Snapple Judaism


#1

The commandment to be frutiful and multipy applies to the men only. Women are not obligated to be so because childbirth carries the risk of death and we are commanded to live by Torah…


#2

ahem… so just how these men to be fruitful and multiply with then? By the laws of nature, it would have to apply to both sexes because 1 sex can’t manage it alone.


#3

But only the men are obligated. The women can say no and not be in breach of a commandment.


#4

Are you comparing the different beliefs on birth control?

Being a convert to Catholicism I might be off on this but I believe that the church’s view is that men and women should leave themselves open to the possibility of life. That means no artificial birth control but Catholics can use natural planning methods. That is why there are some very religious Catholics families with only a couple kids.

I do know of some Protestant families who believe that all planning should be left to God and that there shouldn’t be any say on the parent’s part as to how far apart children should be spaced.

The majority of nonCatholics seem okay with any type of birth control, artifical or not.


#5

I’m not buying it.


**It’s not logical, not that I know the mind of God.:stuck_out_tongue: **
Common sense says man would be unable to fulfill his duty to God if their wives were not also bound by the same law. It’s a marriage law, which binds them both.


#6

I wasn’t really thinking about birth control. My only point was that in Judaism, the positive commandment to be fruitful and multiply is for men only. It is not a commandment which I woman must follow and if she chooses not to have children, she is not violating the commandment.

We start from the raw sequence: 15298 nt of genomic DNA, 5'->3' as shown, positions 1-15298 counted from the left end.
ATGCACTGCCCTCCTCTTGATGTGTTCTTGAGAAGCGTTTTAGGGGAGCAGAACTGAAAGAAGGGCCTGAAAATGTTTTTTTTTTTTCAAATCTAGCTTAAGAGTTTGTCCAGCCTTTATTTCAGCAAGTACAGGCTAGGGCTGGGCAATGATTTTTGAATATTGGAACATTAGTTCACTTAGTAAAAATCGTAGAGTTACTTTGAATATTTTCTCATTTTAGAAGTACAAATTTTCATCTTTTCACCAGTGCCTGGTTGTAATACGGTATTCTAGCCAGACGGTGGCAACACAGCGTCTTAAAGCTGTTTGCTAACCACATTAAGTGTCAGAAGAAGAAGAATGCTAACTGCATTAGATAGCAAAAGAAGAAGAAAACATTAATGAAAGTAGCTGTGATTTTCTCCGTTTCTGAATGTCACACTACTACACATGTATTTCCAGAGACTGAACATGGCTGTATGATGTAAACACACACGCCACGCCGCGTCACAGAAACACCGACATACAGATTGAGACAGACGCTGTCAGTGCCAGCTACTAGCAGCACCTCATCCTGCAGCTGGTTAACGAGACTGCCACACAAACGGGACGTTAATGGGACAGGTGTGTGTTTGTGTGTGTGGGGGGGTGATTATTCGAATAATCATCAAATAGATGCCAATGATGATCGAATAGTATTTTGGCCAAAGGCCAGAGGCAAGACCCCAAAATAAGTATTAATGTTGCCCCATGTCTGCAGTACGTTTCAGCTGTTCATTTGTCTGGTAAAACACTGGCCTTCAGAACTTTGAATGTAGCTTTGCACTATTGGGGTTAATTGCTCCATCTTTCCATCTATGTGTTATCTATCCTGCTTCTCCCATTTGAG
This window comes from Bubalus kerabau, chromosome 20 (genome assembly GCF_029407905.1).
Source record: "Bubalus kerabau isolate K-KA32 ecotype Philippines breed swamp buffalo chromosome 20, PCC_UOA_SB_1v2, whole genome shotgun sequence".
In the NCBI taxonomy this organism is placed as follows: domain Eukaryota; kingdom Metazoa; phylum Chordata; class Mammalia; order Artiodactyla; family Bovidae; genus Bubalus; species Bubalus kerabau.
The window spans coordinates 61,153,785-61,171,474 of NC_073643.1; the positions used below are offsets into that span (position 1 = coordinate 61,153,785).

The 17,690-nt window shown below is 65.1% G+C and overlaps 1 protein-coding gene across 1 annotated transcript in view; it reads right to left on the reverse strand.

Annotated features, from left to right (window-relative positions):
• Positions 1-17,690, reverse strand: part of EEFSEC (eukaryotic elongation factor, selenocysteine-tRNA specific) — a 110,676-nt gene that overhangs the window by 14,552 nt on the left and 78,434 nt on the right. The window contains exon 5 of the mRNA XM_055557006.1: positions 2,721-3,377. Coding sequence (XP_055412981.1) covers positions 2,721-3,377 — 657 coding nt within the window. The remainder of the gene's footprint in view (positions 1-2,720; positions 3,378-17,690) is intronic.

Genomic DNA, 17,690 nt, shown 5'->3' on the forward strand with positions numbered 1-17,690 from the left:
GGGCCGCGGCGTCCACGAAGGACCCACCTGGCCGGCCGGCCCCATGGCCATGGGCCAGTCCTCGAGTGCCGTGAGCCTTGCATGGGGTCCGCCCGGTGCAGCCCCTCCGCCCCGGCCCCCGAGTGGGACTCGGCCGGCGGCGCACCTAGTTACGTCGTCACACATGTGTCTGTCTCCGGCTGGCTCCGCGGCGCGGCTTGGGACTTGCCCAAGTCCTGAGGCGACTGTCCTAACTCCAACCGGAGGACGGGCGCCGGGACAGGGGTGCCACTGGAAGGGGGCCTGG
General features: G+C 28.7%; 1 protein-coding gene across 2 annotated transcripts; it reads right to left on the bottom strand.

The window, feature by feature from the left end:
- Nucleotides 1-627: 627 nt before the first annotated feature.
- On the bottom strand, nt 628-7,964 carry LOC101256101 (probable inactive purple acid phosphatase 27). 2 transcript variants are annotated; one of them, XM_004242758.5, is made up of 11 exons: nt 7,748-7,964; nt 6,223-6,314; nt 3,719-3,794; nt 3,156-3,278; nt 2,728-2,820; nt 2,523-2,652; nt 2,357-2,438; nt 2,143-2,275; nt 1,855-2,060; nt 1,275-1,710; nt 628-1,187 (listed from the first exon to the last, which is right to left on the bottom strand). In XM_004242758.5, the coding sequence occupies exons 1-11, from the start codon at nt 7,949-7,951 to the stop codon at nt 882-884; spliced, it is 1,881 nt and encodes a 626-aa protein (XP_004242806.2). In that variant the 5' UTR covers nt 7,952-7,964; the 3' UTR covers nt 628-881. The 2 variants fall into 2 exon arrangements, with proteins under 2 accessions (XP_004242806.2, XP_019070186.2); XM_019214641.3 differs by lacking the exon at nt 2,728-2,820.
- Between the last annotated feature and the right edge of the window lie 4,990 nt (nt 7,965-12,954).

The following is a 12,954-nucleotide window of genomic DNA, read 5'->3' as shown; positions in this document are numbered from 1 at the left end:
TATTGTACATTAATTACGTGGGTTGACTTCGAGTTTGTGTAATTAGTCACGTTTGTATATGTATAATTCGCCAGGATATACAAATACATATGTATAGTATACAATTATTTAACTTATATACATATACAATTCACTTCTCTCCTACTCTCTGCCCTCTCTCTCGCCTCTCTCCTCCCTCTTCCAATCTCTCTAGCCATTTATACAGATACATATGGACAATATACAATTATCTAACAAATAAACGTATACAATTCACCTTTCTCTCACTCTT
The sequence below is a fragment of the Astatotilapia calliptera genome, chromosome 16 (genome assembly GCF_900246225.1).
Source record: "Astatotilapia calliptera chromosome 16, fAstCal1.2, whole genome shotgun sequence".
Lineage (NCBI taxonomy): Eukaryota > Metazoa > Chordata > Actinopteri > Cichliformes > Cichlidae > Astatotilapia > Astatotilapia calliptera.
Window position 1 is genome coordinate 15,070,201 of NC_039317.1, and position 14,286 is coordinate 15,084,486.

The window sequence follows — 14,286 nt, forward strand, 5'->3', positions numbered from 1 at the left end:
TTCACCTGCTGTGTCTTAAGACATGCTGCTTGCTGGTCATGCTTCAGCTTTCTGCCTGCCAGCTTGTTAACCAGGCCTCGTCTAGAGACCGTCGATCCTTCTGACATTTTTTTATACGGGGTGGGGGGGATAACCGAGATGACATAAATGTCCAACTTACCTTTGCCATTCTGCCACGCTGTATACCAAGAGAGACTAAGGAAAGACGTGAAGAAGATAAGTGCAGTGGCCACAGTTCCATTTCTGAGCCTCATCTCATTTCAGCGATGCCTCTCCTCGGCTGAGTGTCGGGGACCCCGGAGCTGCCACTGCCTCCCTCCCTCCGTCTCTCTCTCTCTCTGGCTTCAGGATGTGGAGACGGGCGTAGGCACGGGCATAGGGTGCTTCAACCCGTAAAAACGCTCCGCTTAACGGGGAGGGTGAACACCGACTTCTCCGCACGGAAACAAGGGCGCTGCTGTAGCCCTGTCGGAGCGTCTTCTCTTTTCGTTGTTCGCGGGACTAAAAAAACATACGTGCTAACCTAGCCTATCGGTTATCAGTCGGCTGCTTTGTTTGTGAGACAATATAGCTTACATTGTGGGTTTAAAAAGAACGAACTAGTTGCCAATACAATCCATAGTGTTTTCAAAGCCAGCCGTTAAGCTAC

#7

Not really. If the woman were obligated to this commandment, it would mean she would be committing a sin if she didn’t marry and have children. Because childbirth carried such a high risk of death in biblical times, and because we are not supposed to die by Torah, but to live by it, the obligation was never imposed on women.


#8

:hmmm:

New American Standard:
God blessed them; and God said to them, "Be fruitful and multiply, and fill the earth, and subdue it; and rule over the fish of the sea and over the birds of the sky and over every living thing that moves on the earth.

New International Version:
God blessed them and said to them, “Be fruitful and increase in number; fill the earth and subdue it. Rule over the fish of the sea and the birds of the air and over every living creature that moves on the ground.”

King James Version:
And God blessed them, and God said unto** them**, Be fruitful, and multiply, and replenish the earth, and subdue it: and have dominion over the fish of the sea, and over the fowl of the air, and over every living thing that moveth upon the earth.

Douay-Rheims:
And God blessed them, saying: Increase and multiply, and fill the earth, and subdue it, and rule over the fishes of the sea, and the fowls of the air, and all living creatures that move upon the earth.

Bereshit (Torah):
God blessed them. God said to them, 'Be fertile and become many. Fill the land and conquer it. Dominate the fish of the sea, the birds of the sky, and every beast that walks the land.

**How did you get the impression God was speaking only to Adam???